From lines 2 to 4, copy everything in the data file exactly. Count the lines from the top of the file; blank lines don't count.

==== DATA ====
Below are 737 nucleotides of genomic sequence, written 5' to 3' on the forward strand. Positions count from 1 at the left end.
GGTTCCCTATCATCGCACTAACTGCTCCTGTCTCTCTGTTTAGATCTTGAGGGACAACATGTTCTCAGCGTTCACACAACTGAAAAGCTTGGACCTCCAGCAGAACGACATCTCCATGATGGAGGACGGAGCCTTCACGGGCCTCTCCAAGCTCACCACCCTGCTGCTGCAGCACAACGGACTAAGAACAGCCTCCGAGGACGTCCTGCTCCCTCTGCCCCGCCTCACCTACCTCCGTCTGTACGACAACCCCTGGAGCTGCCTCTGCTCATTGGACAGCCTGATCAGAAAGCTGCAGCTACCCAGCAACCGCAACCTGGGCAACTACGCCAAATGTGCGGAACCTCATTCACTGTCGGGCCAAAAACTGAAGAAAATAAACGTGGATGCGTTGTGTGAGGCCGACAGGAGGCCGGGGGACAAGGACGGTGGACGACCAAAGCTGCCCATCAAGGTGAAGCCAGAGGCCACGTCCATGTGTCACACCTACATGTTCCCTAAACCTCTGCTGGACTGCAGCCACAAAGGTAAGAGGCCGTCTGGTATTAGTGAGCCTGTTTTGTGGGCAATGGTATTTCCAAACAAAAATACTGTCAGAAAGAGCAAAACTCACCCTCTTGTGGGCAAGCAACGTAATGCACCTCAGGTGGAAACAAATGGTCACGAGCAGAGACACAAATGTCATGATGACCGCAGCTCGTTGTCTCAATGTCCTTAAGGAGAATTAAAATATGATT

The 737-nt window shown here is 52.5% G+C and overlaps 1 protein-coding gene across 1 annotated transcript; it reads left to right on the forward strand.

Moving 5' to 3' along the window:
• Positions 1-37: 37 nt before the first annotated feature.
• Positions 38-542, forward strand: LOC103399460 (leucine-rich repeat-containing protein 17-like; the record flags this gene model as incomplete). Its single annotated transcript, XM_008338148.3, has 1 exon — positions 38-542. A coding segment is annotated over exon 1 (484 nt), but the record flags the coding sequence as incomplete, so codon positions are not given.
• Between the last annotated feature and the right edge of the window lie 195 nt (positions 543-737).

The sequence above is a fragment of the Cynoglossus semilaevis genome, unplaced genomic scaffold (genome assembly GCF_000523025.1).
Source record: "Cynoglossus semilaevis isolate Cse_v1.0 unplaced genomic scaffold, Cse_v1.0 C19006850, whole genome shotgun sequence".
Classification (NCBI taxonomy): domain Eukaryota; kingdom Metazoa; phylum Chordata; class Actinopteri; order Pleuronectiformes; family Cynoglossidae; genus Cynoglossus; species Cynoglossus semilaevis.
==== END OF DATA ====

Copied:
GGTTCCCTATCATCGCACTAACTGCTCCTGTCTCTCTGTTTAGATCTTGAGGGACAACATGTTCTCAGCGTTCACACAACTGAAAAGCTTGGACCTCCAGCAGAACGACATCTCCATGATGGAGGACGGAGCCTTCACGGGCCTCTCCAAGCTCACCACCCTGCTGCTGCAGCACAACGGACTAAGAACAGCCTCCGAGGACGTCCTGCTCCCTCTGCCCCGCCTCACCTACCTCCGTCTGTACGACAACCCCTGGAGCTGCCTCTGCTCATTGGACAGCCTGATCAGAAAGCTGCAGCTACCCAGCAACCGCAACCTGGGCAACTACGCCAAATGTGCGGAACCTCATTCACTGTCGGGCCAAAAACTGAAGAAAATAAACGTGGATGCGTTGTGTGAGGCCGACAGGAGGCCGGGGGACAAGGACGGTGGACGACCAAAGCTGCCCATCAAGGTGAAGCCAGAGGCCACGTCCATGTGTCACACCTACATGTTCCCTAAACCTCTGCTGGACTGCAGCCACAAAGGTAAGAGGCCGTCTGGTATTAGTGAGCCTGTTTTGTGGGCAATGGTATTTCCAAACAAAAATACTGTCAGAAAGAGCAAAACTCACCCTCTTGTGGGCAAGCAACGTAATGCACCTCAGGTGGAAACAAATGGTCACGAGCAGAGACACAAATGTCATGATGACCGCAGCTCGTTGTCTCAATGTCCTTAAGGAGAATTAAAATATGATT

The 737-nt window shown here is 52.5% G+C and overlaps 1 protein-coding gene across 1 annotated transcript; it reads left to right on the forward strand.

Moving 5' to 3' along the window: